ESflltBBl: , B3B9H
This photograph, autographed by Billy
Sunday and reproduced in beautiful
photogravure, 10x15 inches, will be
eent free on receipt of the attached
No undertaking of Billy Sunday has matched In
importance his Philadelphia campaign. Because of the
intense interest in it the Public Ledger and Evening
Ledger have arranged to cover every detail of Sunday's
activities. Mr. Sunday's sermons will be printed in full
every day. All of the articles will be generously illus.
trated. The Public Ledger and Evening Ledger will
give the clearest and fullest conception of what the Billy
Sunday campaign means.
Pin a dollar bill to the coupon behy and send, it in.
The paper will be served to you without delay
wherever you reside and this beautiful photogravure,
especially suitable for framing, will be mailed to you.
Subscription Blank
Public Ledger Company
Independence Square, Philadelphia.
Enclosed find One Dollar for which send mo corn,
blnatlon number
1 Public ledger Daily only for 9 weeks
2 Public Ledger Dally and Sunday for 6 weeks
Public Ledger Daily and Evening Ledger for 6 week!
4 Evening Ledger Dally for 16 weeks
3 Evening Ledger and Sunday Ledger for 9 weeks
Adi(ff93 ,..,...., .,.
gd ritiance,1n to form nwsf eonverun,tfor.y9U.
Continued from l'njte One
and 2 o'clock thcro was a great (lurry
at tho Bourse. There could bo obtained
no explanation of tho phenomlnal drop of
6 cents. But a few minutes lator thero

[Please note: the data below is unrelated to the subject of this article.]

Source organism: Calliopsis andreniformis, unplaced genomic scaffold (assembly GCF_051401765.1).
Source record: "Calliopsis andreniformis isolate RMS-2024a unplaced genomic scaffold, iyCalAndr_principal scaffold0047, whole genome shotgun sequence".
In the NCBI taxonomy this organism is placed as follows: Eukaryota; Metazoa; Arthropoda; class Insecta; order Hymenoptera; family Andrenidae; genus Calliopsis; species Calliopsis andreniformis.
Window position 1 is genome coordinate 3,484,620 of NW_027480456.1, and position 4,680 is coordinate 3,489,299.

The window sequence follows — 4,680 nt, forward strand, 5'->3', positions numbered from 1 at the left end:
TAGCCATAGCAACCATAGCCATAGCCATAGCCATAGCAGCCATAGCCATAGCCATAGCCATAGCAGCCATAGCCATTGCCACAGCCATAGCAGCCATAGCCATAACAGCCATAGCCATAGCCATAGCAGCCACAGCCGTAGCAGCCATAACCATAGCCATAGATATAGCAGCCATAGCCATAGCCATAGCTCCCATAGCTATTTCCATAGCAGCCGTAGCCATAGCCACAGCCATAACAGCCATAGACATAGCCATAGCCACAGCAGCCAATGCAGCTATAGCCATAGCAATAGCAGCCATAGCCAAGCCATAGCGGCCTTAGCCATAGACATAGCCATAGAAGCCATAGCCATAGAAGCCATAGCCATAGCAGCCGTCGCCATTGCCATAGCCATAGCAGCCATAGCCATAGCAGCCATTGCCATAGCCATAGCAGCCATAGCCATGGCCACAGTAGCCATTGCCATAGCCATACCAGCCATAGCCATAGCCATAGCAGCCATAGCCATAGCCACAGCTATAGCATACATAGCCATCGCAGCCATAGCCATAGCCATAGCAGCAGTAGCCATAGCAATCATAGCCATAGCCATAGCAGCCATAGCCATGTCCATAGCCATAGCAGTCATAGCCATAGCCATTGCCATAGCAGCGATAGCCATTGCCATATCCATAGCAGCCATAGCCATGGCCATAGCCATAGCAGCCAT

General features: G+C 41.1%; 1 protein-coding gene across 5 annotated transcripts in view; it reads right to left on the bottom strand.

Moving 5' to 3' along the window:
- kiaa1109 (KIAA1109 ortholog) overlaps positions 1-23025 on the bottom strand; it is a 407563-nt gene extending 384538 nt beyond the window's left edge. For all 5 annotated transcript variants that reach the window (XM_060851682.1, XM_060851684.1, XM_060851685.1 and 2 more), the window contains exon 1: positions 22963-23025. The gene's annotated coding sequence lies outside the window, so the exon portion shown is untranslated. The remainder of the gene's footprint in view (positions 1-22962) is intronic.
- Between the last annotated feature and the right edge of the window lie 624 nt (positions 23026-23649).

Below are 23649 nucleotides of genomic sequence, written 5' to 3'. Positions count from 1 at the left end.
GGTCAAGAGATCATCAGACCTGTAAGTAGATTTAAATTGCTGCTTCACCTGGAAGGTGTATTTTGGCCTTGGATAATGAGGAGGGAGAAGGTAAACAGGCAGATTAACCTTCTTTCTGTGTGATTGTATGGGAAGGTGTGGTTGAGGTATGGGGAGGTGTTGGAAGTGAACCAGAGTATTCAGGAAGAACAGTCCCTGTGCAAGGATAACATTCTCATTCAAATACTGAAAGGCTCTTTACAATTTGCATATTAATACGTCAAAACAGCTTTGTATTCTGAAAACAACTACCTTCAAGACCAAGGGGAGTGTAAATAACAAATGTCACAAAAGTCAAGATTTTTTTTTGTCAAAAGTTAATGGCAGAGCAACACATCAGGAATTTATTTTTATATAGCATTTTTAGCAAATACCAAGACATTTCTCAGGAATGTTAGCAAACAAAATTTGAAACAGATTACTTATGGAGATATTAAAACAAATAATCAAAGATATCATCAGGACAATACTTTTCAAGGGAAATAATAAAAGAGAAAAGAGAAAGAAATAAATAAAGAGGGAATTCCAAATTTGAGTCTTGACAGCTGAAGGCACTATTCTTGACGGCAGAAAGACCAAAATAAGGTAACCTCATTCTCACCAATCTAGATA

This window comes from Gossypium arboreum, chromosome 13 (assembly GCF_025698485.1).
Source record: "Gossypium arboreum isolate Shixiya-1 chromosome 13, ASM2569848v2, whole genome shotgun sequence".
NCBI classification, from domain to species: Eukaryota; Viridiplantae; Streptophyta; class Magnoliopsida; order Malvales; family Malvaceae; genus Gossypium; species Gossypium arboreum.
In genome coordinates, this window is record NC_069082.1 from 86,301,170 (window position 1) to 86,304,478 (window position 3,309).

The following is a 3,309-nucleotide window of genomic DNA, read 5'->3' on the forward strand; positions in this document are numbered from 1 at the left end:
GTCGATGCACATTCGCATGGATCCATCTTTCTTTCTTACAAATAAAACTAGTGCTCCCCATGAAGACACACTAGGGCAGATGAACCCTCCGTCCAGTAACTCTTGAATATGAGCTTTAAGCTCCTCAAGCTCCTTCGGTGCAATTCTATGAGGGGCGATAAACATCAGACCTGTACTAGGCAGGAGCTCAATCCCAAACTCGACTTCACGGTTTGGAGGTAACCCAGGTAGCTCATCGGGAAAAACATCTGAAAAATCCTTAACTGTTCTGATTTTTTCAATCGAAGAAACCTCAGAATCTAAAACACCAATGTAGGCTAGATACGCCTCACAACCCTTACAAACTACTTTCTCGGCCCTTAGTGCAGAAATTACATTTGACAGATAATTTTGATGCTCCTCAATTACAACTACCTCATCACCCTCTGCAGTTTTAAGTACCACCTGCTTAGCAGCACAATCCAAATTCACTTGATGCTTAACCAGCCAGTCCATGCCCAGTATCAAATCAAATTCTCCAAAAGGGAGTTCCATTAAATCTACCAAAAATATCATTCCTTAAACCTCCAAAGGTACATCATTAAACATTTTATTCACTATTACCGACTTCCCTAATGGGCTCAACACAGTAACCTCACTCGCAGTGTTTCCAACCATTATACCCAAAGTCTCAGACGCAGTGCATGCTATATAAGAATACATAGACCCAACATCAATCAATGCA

was posted an European dispatch of a
rumor that ono ot the forts at tho mouth
of tho Dardanelles had been captured
by an Italian fleet and that Russia would
soon have nn open way to the sea through
which sho would bo ablo to market her
huge wheat crop.
Within ten minutes wheat In Chicago
bogan to mount throe-fourths nnd half a
point at a tlmo until it had reached 135.
The original drop began nt 139 and stepped
at 133V&.
Chicago showed tho flrst decline and
was Immediately followed by New York,
Boston and Baltimore Tho Influcnco was
sharply felt here and no ono knew "where
anyone was at" for nearly half an hour.
Tho big bakers were silent todav ro-
agrdlng their plans nnd the threatened in
craso in the cost of bread. Tho Invariable
reply to inquiries was that thero was
nothing to be said and that when thero
was any news it would come out ot
Itself. Jt was learned at ono of the most
Important bakeries from a seml-ofllcial
sourco that thero was a common under
standing among two groups of tho big
houses and that concerted action would
be mado If It became necessary to make
the bread prices higher.
There Is not entire harmony among all
of tho big houses owing largely to tho
difference In the size and weight of
loaves. There Is ose largo concern that
distributes Its products to 41000 retail
grocers. This loaf weighs 21 ounces and
sells a' Ave cents. Many of the competi
tors of this concern mnlco a 17-ounce loaf
and it sells nt tho same price.
Thero are still other bakeries that make
loaves weighing much less than a pound,
and they aro five-cent loaves also.
But then the housewife gets with each
loaf a dainty nrtistio wrapper and a
piece of tinsel string, not to mention tho
fancy name of the bread. These loaves
do not sell In the poor districts and cut
no figure In the problem of higher bread,
out tney uo ngure In maintaining a
sharp line of demarkatlon between two